Squat Form

Have you ever had trouble with your squat form? Maybe it’s a challenge for you to get to parallel? Your torso starts to lean forward excessively? Or your knees start to go WAY past your toes? All these are signs that are common among many fitness junkies, workout enthusiasts, and even some professional athletes.

Proper squat form is one of the most important things to have when doing a squat. Hell, form in any lift is the most important aspect, since it’s what keeps you from snap city. So when our form isn’t there, we put ourselves at a higher risk of injury.

A lot of people think the amount of weight is the problem with getting the proper form. While that may be true for beginners, weight is not the biggest factor when it comes to achieving the right form. Sure, going up in weight when we’re not ready can definitely cause a breakdown in form. Our bodies compensate in different ways and when it comes to weights heavier than we can handle, our form is the first to go out the window.

With that said, when bad form is detected even exercising with light weights, it should raise red flags that the form must be fixed before adding any more load to the exercise. This is crucial for 3 reasons, 1 of which we had already discussed:

  1. More weight + bad form = injury
  2. The form will stick, making it harder to learn the proper form later
  3. We won’t receive the full benefits from the exercise

It’s pretty obvious that proper form is vital for the squat. Not just because it’s one of the best exercises to burn fat, but because it builds extreme physical and mental toughness. Try doing some 5 sets of doubles or triples at 90-95% of your max and you’ll know what I’m talking about.

But before that, we need to know about the biggest hurdle for most of us when it comes to proper squat form.

Biggest Factor in Proper Squat Form

So what’s the biggest factor when in comes to achieving proper squat form? Want to venture a guess? We established that it’s not the weight. We see people squat with just their body weight and still not able to execute proper form.

If you’ve been reading my posts, you’d known right away the answer is mobility.

Having mobility in different areas of your body is what’s going to impact your form. Especially in a whole body movement like that of the squat, mobility is absolutely critical.

In spite of knowing this, there are still plenty of people who can’t squat properly. One common mistake I see is putting more weight on the bar when the form was never there to begin with. This is reason #2 from the previous section. It becomes much harder to “unlearn” something when we feel it works for us.

When we feel we’re able to lift more with the bad form, the initial feedback is that our form is fine. Even if we get over the conscious side of admitting that our form needs to be improved, our body has a mind of its own sometimes, especially when it comes to ingrained habits.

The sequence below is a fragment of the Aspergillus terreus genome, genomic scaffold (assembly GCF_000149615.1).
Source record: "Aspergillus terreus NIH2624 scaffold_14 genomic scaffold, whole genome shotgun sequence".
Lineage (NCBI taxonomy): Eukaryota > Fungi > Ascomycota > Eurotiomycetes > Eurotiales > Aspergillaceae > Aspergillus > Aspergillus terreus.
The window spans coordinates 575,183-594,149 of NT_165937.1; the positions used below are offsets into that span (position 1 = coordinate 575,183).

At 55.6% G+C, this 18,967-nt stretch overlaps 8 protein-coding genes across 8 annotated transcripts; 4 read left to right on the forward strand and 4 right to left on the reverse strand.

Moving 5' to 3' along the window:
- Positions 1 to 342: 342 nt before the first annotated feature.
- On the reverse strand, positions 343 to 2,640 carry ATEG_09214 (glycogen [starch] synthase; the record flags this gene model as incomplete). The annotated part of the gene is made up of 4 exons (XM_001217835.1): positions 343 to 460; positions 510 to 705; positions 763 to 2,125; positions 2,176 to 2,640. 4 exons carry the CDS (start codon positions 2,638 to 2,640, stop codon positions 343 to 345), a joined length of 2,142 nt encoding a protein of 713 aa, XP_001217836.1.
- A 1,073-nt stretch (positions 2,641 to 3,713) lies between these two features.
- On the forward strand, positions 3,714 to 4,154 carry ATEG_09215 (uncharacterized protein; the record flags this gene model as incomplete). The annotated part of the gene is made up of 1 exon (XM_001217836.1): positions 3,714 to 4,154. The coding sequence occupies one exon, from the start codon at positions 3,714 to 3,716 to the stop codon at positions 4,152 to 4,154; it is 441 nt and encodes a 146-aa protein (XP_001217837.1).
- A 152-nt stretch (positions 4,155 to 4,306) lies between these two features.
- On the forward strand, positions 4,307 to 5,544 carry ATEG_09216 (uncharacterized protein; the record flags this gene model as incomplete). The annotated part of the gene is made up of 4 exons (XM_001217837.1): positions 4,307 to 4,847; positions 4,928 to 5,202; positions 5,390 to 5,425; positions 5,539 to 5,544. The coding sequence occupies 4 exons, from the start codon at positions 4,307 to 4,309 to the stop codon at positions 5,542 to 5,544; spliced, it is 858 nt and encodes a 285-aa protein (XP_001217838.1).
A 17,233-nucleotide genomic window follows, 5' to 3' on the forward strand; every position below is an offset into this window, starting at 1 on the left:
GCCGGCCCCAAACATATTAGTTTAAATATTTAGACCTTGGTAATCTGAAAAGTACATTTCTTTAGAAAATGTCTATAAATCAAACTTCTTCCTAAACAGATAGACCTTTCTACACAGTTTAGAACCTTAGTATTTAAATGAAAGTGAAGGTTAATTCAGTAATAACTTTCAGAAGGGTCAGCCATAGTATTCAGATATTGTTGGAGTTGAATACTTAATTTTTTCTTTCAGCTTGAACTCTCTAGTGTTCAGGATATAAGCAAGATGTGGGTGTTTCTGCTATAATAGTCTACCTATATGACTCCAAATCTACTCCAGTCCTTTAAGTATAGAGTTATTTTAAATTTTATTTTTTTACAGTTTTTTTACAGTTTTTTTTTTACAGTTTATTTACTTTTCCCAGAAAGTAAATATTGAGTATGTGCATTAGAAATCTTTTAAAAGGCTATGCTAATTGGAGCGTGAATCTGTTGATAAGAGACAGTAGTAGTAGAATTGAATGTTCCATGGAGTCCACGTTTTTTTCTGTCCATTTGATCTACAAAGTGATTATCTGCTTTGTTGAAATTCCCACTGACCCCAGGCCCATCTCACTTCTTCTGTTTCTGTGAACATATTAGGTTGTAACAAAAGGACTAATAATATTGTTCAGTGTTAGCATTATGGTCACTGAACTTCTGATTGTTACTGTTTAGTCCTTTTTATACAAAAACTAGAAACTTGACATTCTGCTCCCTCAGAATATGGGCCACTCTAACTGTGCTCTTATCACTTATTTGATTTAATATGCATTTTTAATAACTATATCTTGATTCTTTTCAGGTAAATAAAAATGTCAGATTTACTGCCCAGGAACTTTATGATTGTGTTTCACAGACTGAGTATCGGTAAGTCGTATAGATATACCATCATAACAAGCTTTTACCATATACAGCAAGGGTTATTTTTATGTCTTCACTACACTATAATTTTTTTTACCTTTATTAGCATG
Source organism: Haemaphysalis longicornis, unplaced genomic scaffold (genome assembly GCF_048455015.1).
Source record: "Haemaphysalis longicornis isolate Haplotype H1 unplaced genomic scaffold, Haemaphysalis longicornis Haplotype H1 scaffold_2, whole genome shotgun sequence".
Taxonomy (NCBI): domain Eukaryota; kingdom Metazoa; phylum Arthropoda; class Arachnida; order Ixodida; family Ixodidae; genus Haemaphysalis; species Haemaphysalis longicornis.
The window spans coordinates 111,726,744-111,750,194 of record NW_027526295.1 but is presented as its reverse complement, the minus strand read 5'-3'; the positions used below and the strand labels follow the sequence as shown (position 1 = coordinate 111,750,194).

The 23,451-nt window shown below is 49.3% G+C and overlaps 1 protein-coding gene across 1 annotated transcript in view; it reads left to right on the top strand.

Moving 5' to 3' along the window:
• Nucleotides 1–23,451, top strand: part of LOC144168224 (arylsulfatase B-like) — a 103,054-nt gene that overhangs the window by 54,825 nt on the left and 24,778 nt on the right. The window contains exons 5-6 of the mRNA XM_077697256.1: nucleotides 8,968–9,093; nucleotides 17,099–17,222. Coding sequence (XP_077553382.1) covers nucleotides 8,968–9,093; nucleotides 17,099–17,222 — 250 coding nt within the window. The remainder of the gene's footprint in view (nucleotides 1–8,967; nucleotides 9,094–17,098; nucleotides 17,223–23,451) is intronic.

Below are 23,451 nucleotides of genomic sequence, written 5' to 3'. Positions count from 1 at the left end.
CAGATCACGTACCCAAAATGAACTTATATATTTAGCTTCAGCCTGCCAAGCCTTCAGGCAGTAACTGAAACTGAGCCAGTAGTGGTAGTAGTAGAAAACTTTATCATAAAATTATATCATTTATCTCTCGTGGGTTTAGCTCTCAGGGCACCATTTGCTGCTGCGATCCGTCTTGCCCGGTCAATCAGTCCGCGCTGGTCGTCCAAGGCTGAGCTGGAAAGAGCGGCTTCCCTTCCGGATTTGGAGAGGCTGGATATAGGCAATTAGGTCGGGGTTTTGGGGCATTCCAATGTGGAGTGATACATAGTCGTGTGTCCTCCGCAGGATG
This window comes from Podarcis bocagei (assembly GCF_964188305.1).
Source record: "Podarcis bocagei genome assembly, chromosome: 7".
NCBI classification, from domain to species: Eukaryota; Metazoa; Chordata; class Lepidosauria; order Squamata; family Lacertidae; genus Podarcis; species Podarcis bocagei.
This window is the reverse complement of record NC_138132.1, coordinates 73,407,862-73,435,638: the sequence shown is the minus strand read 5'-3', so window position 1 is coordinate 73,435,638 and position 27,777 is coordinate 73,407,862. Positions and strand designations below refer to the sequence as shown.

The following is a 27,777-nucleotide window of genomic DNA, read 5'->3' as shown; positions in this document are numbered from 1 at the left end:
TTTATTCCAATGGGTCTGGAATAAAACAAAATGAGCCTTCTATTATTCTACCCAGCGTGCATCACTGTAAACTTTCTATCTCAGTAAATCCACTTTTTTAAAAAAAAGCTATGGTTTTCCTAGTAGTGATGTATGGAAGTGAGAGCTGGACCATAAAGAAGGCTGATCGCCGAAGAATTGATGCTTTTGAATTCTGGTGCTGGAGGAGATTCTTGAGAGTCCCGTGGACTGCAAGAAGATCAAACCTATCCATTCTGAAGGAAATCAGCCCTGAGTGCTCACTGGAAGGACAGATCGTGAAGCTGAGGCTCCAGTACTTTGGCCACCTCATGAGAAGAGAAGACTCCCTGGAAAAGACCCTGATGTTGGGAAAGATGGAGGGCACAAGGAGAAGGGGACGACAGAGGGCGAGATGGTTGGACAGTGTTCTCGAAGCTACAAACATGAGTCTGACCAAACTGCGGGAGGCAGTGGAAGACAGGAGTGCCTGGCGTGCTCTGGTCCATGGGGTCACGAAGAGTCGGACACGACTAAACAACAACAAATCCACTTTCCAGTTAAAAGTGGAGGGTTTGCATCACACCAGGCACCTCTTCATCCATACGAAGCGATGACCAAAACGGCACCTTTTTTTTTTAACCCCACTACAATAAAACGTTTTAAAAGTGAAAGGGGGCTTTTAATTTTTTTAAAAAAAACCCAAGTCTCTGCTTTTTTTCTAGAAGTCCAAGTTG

That’s just one of the important reason for having proper form before moving on to heavier weights. I think the other 2 reasons listed are pretty much self-explanatory.

There are 3 critical areas that needs good mobility for proper squat form. Let’s see what they are.

Ankle Mobility

The ankles may seem to play the least important role when squatting, but it’s the determining factor in keeping our feet flat on the squat throughout the entire movement. Having good ankle mobility means not only having a good range of motion, but also expressing that range of motion during movement under stress. I reiterate this point here from my mobility article because it’s often forgotten what mobility really is.

Importance Of Dorsiflexion

When we flex our ankle so that we’re trying to touch our shins with our toes, that’s called dorsiflexion. We can feel the shins tightening up to pull our toes upward. When we’re going into a squat, the ankles go through the same exact motion.

We’re not purposely trying to pull our toes toward our shins in this case, but the ankle still has to go through that range of motion.

So what happens when our dorsiflexion is poor or non-existent?

Go ahead and try to squat down without flexing your ankles, keeping your shins completely straight. What happen? You either:

  • Lean your torso forward to the point of touching your chest to your thighs
  • Started to fall over backwards
  • Lifted your heels off the ground and got up on your toes

For those of us without proper ankle mobility, one or more of these 3 things happen when we try to squat properly. Now imagine putting weight on your back and doing that. Doesn’t seem to workout too well, does it? Pun intended BIG time 🙂

Carry Over To Other Movements

I want to stress the importance of dorsiflexion not just for the squat, but also daily movements. Poor dorsiflexion can contribute to walking flat footed, with very little to no heel contact with the ground. While it’s good to stay on the balls of our feet and avoid heel strike when sprinting, heel contact should be engaged when walking.